Thanks to 3D-printed molds, very complex and large components can be cast. Photos: Thomas Masuch

Another colleague carefully inserts a dozen steel blocks, known as chill castings, on a mold suspended from a crane. These later influence the temperature distribution during cooling after casting and improve the solidification process. For the styrofoam models, the molds are placed as carefully as possible on the model by hand at marked positions. "With 3D printing, the positioning is much more precise. Casting simulation has to perfectly match reality," says plant manager Elspaß.

Tschillaev and his team have also found a way to 3D print very large molds for castings weighing up to several tons. The process involves printing and fitting together a large number of sand mold segments to create the mold. This requires an extremely well-designed construction, however, to ensure that the molten iron gradually fills the mold from the bottom up. This method has already been used to manufacture castings for Andritz Kaiser industrial presses (as previously reported in issue 02/2023).

Despite having the name iron, cast iron isn't pure elemental iron, it is actually an alloy. It differs from steel in its higher carbon content, which changes the properties of the components (e.g. hardness and toughness) and also brings major advantages for casting. The high carbon content prevents significant shape changes during cooling, whereas a cast steel part would shrink considerably. Images: Römheld & Moelle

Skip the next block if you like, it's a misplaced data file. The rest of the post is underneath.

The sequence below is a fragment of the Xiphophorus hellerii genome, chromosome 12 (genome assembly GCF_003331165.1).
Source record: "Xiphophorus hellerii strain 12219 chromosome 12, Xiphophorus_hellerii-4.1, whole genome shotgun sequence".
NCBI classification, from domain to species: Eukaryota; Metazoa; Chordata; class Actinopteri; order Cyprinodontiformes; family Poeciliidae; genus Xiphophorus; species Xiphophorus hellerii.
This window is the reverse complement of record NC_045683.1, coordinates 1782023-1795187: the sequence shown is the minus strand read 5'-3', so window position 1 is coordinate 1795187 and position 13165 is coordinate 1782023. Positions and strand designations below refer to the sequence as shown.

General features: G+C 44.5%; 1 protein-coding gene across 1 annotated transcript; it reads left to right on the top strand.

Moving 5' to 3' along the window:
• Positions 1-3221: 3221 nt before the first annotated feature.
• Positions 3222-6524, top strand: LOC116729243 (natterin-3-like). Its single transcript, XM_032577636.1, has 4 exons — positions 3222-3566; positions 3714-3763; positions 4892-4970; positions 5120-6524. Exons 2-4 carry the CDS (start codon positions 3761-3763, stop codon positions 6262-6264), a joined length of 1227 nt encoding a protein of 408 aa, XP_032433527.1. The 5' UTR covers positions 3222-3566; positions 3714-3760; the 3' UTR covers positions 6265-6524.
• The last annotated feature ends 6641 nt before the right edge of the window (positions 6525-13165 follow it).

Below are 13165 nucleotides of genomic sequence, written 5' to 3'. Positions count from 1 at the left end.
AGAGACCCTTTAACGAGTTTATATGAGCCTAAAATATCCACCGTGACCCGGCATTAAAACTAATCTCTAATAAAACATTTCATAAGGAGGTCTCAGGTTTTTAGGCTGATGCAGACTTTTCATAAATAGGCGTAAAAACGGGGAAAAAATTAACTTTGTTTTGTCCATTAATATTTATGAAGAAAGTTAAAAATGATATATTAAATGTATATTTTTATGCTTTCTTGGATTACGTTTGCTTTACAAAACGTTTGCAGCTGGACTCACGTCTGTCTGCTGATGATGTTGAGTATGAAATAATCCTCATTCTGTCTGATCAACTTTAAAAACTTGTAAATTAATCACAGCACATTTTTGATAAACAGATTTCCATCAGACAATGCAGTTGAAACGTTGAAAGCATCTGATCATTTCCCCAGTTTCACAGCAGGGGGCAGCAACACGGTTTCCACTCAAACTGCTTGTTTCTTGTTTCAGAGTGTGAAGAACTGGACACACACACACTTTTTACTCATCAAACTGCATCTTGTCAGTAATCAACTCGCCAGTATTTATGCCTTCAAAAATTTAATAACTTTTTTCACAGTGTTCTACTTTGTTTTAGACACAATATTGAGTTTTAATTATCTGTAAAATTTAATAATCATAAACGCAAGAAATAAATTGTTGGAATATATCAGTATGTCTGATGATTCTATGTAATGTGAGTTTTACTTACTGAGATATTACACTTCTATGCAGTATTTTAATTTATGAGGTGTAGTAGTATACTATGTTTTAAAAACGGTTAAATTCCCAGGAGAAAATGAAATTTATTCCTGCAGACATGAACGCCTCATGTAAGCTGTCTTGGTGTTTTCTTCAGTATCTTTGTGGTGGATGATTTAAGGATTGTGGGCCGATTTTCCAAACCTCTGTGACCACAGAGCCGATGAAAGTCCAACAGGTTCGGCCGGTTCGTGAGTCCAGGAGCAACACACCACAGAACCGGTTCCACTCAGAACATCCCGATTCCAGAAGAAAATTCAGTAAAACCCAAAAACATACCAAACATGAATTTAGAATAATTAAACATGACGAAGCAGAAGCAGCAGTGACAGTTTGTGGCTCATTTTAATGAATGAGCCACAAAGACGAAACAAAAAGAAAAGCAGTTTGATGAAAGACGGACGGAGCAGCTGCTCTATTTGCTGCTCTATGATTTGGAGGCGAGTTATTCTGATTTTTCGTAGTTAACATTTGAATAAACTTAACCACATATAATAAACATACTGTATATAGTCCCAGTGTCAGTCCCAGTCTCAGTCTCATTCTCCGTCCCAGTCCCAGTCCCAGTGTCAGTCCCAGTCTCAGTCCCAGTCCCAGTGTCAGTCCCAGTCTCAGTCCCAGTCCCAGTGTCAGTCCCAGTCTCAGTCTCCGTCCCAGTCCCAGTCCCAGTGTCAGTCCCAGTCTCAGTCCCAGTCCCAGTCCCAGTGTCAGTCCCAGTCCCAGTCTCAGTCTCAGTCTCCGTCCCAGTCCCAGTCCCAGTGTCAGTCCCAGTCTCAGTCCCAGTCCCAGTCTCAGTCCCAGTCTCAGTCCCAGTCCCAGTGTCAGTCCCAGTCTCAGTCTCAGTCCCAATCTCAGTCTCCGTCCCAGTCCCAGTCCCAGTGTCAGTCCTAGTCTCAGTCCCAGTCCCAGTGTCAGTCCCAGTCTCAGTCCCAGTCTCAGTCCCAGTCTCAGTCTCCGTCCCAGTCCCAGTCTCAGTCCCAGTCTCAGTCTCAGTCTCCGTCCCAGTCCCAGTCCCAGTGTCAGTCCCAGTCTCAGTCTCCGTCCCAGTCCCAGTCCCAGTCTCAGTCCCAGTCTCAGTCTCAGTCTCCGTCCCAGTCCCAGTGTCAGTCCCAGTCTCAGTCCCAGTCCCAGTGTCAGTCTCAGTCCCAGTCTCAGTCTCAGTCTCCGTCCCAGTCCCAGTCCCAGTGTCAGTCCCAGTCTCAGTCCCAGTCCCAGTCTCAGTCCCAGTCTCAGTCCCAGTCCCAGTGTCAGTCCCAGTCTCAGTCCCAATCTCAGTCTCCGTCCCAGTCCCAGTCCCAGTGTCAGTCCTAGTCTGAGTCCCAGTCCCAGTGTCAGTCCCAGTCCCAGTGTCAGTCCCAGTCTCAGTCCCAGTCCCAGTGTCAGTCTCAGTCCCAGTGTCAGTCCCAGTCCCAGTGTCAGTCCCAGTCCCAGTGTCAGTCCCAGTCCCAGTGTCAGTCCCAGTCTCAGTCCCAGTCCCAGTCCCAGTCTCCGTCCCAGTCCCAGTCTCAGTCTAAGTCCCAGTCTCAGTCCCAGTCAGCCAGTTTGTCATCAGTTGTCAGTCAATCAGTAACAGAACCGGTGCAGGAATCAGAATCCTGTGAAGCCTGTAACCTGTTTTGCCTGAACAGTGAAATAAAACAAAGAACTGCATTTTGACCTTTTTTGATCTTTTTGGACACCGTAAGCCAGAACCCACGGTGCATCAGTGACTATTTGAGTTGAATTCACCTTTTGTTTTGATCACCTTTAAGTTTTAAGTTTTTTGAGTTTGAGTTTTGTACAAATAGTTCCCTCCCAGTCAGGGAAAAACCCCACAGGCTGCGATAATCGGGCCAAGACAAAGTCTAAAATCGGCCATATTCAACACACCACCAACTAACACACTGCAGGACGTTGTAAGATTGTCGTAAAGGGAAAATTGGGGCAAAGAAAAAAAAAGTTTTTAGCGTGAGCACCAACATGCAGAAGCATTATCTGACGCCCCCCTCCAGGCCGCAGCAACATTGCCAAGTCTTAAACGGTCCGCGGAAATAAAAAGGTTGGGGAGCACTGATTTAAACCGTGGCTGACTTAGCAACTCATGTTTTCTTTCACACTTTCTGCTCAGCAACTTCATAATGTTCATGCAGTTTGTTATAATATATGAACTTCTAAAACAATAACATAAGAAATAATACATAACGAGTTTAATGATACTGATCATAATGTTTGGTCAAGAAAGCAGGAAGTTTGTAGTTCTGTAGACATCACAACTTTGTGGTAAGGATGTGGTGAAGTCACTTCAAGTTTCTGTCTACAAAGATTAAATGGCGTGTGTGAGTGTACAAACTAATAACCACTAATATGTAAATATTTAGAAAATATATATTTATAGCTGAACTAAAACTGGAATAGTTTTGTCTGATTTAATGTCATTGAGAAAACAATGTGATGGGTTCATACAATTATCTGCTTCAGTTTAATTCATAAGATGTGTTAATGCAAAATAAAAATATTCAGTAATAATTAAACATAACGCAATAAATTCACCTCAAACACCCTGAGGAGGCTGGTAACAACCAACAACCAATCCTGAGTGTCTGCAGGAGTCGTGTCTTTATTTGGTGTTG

Dedicated platform for calculating prices and CO2 emissions

Riedel hopes to use his foundry's own success story and the different possible uses to encourage other foundries to take up printed casting. As he says, the market has enough business for more companies. His motives behind this industry-wide encouragement, which will surely be welcomed by 3D sand printer manufacturers, are not entirely altruistic, however. Riedel and his team have set up a digital platform called Castfast, which automatically calculates prices and CO2 emissions and significantly simplifies and accelerates the procurement process for casting customers. Orders are currently being accepted in the alloys processed by Römheld & Moelle. Riedel is looking for additional partner foundries to expand Castfast's range of materials.

More interesting than series production

"Our aim with 3D printing and a digital orientation is to make casting cool again," Riedel explains and laments the fact that this technology and casting design "are unfortunately neglected in apprenticeships and no longer a major focus of mechanical engineering studies." Printed casting offers much greater scope for designing parts than other manufacturing processes, agrees Marcel Tschillaev, who joined Römheld & Moelle directly after completing his mechanical engineering degree. "We make different parts almost every day, which makes it interesting for us engineers. It is very different from series production."

On taking our leave, we witness a further change brought about by 3D printing: Between the factory halls, workers are using jackhammers to tear up the cobblestone floor over which the molds have been driven across the yard for several decades. The rough ground represented a risk in the transport of complex sand molds from the 3D printer. In the future, the route between the halls will be smooth and flat. 


To learn more about the about the BinderJetting process check out the AM-Field-Guide.


  • Tool and die making